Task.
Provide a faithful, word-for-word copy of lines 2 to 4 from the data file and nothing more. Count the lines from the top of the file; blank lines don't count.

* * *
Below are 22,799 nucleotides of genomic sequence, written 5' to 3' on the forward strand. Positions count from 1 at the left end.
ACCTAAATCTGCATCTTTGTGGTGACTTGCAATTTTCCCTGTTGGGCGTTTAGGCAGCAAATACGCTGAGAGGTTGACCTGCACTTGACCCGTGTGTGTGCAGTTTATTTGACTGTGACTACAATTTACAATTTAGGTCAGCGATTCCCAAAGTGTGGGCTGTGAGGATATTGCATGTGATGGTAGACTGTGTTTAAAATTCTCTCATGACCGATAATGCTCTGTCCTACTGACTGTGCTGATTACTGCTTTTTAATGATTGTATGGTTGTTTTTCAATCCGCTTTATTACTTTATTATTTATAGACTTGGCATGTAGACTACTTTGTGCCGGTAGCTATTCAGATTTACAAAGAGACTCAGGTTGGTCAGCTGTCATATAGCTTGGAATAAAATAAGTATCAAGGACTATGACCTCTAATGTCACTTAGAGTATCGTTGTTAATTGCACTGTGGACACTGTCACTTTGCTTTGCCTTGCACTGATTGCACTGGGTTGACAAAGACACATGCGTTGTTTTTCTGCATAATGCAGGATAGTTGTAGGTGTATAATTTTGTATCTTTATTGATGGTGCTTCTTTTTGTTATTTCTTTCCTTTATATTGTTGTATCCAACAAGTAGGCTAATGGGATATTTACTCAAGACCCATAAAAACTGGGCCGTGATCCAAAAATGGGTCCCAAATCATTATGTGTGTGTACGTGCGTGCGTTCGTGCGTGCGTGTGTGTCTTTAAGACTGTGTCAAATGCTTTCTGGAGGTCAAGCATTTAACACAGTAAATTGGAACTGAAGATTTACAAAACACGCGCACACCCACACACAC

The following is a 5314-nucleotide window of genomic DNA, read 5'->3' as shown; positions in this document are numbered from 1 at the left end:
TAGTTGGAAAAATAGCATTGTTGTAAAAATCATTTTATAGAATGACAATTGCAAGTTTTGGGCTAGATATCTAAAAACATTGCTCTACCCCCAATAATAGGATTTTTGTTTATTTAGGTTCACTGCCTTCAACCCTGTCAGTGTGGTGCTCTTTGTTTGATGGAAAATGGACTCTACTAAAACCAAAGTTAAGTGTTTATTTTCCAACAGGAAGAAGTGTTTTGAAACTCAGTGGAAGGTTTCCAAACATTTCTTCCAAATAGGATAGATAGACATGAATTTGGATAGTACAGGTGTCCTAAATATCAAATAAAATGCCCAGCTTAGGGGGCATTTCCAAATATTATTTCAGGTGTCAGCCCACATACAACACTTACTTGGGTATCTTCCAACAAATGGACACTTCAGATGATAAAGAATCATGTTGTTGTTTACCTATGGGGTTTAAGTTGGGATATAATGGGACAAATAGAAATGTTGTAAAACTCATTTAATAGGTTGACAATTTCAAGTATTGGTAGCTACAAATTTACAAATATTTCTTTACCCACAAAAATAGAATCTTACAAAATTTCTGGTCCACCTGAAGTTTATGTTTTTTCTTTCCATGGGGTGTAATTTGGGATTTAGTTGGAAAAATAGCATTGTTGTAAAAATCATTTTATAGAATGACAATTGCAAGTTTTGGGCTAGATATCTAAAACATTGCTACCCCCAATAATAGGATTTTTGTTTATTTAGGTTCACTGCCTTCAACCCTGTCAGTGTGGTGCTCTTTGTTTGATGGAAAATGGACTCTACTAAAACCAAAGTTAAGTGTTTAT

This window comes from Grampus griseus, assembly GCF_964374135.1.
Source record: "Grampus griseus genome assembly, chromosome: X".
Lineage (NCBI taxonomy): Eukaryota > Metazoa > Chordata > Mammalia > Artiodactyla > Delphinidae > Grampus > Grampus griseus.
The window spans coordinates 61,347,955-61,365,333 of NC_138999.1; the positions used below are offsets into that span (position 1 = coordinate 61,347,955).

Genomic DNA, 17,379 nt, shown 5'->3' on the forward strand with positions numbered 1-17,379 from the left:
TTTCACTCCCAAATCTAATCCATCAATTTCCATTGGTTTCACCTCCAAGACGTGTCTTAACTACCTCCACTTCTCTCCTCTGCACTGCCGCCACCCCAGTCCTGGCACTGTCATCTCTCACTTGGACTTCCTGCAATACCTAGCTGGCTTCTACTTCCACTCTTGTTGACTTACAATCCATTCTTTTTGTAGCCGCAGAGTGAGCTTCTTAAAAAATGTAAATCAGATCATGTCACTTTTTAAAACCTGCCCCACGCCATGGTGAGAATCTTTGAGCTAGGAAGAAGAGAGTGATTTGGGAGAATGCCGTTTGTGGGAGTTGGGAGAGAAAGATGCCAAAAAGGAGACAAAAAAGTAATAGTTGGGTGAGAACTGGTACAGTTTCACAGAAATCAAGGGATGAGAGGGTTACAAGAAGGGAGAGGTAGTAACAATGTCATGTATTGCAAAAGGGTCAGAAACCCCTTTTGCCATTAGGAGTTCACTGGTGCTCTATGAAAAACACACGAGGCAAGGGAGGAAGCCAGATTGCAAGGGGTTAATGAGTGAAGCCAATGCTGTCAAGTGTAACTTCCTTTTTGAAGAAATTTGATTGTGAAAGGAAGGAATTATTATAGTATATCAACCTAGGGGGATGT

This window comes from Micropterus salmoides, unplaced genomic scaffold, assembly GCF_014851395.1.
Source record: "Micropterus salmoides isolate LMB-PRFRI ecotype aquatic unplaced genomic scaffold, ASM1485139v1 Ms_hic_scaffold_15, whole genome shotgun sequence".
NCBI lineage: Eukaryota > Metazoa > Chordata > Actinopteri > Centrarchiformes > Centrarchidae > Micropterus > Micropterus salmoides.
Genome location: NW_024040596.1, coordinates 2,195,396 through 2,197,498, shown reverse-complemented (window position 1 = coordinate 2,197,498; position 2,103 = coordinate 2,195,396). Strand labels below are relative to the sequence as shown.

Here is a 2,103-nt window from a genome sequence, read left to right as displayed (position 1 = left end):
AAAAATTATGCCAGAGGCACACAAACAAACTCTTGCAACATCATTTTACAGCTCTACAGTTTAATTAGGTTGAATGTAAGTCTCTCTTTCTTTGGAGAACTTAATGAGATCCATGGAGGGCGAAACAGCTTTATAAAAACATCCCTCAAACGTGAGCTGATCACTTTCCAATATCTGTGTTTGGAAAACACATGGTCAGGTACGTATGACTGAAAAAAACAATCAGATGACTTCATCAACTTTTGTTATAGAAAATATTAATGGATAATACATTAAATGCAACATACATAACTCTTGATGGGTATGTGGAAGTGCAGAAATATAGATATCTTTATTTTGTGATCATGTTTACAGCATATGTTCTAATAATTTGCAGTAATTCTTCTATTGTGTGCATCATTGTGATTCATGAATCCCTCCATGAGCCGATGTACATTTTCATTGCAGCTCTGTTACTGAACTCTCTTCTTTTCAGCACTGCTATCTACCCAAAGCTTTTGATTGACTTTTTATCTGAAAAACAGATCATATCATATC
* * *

ACCTAAATCTGCATCTTTGTGGTGACTTGCAATTTTCCCTGTTGGGCGTTTAGGCAGCAAATACGCTGAGAGGTTGACCTGCACTTGACCCGTGTGTGTGCAGTTTATTTGACTGTGACTACAATTTACAATTTAGGTCAGCGATTCCCAAAGTGTGGGCTGTGAGGATATTGCATGTGATGGTAGACTGTGTTTAAAATTCTCTCATGACCGATAATGCTCTGTCCTACTGACTGTGCTGATTACTGCTTTTTAATGATTGTATGGTTGTTTTTCAATCCGCTTTATTACTTTATTATTTATAGACTTGGCATGTAGACTACTTTGTGCCGGTAGCTATTCAGATTTACAAAGAGACTCAGGTTGGTCAGCTGTCATATAGCTTGGAATAAAATAAGTATCAAGGACTATGACCTCTAATGTCACTTAGAGTATCGTTGTTAATTGCACTGTGGACACTGTCACTTTGCTTTGCCTTGCACTGATTGCACTGGGTTGACAAAGACACATGCGTTGTTTTTCTGCATAATGCAGGATAGTTGTAGGTGTATAATTTTGTATCTTTATTGATGGTGCTTCTTTTTGTTATTTCTTTCCTTTATATTGTTGTATCCAACAAGTAGGCTAATGGGATATTTACTCAAGACCCATAAAAACTGGGCCGTGATCCAAAAATGGGTCCCAAATCATTATGTGTGTGTACGTGCGTGCGTTCGTGCGTGCGTGTGTGTCTTTAAGACTGTGTCAAATGCTTTCTGGAGGTCAAGCATTTAACACAGTAAATTGGAACTGAAGATTTACAAAACACGCGCACACCCACACACAC

The following is a 5314-nucleotide window of genomic DNA, read 5'->3' as shown; positions in this document are numbered from 1 at the left end:
TAGTTGGAAAAATAGCATTGTTGTAAAAATCATTTTATAGAATGACAATTGCAAGTTTTGGGCTAGATATCTAAAAACATTGCTCTACCCCCAATAATAGGATTTTTGTTTATTTAGGTTCACTGCCTTCAACCCTGTCAGTGTGGTGCTCTTTGTTTGATGGAAAATGGACTCTACTAAAACCAAAGTTAAGTGTTTATTTTCCAACAGGAAGAAGTGTTTTGAAACTCAGTGGAAGGTTTCCAAACATTTCTTCCAAATAGGATAGATAGACATGAATTTGGATAGTACAGGTGTCCTAAATATCAAATAAAATGCCCAGCTTAGGGGGCATTTCCAAATATTATTTCAGGTGTCAGCCCACATACAACACTTACTTGGGTATCTTCCAACAAATGGACACTTCAGATGATAAAGAATCATGTTGTTGTTTACCTATGGGGTTTAAGTTGGGATATAATGGGACAAATAGAAATGTTGTAAAACTCATTTAATAGGTTGACAATTTCAAGTATTGGTAGCTACAAATTTACAAATATTTCTTTACCCACAAAAATAGAATCTTACAAAATTTCTGGTCCACCTGAAGTTTATGTTTTTTCTTTCCATGGGGTGTAATTTGGGATTTAGTTGGAAAAATAGCATTGTTGTAAAAATCATTTTATAGAATGACAATTGCAAGTTTTGGGCTAGATATCTAAAACATTGCTACCCCCAATAATAGGATTTTTGTTTATTTAGGTTCACTGCCTTCAACCCTGTCAGTGTGGTGCTCTTTGTTTGATGGAAAATGGACTCTACTAAAACCAAAGTTAAGTGTTTAT